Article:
Tech literacy and a lifetime of habits are not the only access barriers to streaming content. All audiences, no matter the demographic, can be prone to internet connectivity issues. “In some regional markets, broadband can still be a hindrance,” Knox said. As a result, live broadcast television consumption is marginally higher in regional areas, according to ThinkTV’s report.
An overwhelming amount of content is another access issue. Vast libraries and countless lists provide too much choice for many users. “We have access to far more media than what we ever have in our lifetime and the biggest issue is always what are you going to watch,” said Scott.
Julie Williams, a 67-year-old retired secondary school teacher from Melbourne’s eastern suburbs, is familiar with this problem. ‘There’s so much to choose from, I don’t know where to begin. I can spend more time trying to find something to watch than actually watching it.’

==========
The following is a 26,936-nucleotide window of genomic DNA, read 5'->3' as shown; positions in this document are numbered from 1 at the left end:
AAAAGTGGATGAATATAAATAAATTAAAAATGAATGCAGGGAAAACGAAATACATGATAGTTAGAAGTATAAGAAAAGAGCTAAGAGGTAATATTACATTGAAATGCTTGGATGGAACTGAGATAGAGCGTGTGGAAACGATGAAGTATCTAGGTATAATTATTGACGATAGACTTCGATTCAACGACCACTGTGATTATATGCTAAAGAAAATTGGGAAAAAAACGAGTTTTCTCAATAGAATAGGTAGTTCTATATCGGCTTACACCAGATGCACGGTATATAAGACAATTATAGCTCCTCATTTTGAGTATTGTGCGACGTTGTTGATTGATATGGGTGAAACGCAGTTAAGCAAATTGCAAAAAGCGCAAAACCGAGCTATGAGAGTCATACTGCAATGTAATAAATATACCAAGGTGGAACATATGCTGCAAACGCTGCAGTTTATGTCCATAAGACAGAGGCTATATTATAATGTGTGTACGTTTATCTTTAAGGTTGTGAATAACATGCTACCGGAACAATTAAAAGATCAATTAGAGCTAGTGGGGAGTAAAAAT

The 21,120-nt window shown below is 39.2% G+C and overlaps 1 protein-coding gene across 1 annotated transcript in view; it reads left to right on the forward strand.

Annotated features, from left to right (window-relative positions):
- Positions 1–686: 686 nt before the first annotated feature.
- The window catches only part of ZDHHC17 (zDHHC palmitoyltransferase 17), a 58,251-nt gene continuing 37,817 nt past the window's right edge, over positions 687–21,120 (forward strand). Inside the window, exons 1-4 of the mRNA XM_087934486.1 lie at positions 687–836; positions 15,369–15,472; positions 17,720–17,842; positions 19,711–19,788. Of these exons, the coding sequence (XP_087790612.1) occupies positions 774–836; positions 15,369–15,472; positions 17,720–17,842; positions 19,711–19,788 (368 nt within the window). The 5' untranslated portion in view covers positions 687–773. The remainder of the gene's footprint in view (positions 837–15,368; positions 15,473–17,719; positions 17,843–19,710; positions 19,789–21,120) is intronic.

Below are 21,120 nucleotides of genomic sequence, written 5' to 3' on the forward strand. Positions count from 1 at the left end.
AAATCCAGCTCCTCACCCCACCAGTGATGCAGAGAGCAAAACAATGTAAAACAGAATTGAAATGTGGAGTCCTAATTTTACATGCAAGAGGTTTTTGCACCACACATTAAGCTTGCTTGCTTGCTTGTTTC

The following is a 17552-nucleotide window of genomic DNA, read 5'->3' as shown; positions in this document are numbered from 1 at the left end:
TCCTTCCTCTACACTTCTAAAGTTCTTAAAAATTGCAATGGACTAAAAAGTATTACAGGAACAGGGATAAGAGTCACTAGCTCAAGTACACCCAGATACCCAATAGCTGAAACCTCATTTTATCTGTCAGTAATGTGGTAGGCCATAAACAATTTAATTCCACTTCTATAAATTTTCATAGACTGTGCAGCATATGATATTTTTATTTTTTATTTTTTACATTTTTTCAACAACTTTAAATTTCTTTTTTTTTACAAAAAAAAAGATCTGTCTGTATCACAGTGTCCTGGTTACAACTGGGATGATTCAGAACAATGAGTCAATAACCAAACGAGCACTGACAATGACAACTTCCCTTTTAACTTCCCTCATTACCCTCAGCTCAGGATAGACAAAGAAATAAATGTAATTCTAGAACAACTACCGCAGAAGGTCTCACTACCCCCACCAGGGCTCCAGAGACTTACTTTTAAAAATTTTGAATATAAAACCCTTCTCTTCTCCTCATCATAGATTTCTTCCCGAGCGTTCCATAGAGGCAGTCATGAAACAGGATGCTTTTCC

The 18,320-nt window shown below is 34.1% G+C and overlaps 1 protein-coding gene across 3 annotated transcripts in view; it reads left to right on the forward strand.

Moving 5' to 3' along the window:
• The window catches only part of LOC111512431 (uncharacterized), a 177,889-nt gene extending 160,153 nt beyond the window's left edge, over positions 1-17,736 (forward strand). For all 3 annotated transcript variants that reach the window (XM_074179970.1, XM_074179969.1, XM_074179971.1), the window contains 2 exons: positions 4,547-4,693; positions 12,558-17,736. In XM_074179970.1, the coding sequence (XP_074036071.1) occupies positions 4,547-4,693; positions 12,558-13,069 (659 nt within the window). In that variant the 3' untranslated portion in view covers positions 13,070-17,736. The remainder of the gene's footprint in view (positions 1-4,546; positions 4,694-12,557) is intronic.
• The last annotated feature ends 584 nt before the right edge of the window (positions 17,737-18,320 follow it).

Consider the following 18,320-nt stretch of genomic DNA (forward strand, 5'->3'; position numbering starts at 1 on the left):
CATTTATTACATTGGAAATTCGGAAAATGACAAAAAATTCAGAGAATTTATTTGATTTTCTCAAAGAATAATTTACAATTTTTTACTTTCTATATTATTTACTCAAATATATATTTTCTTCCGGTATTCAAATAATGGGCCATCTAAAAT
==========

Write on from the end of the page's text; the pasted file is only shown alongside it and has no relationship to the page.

Barry Schwartz’s paradox of choice theory provides a frame for user issues with on-demand streaming services. “With so many options to choose from, many people find it difficult to choose at all. Paralysis is the consequence of having too many choices,” Schwartz said in his popular 2005 TED talk.
Even if you’re able to make a choice, all the alternatives can distract from the satisfaction of your original choice. “The more options there are, the easier it is to regret anything at all that is disappointing about the option that you chose,” Schwartz said.
Netflix addresses these barriers, habits and motivations of the non-active user in their announcement of the Direct feature. “Maybe you’re not in the mood to decide, or you’re new and finding your way around, or just want to be surprised by something new and different.”
It is widely known that streaming services use algorithms based on user behaviour to showcase suitable content to users, but other traditional tactics can often prove more effective.
“Word of mouth remains [Netflix’s] best motivator, [like] that hot tip from a friend about a cool new show that you may be missing out on,” said Knox.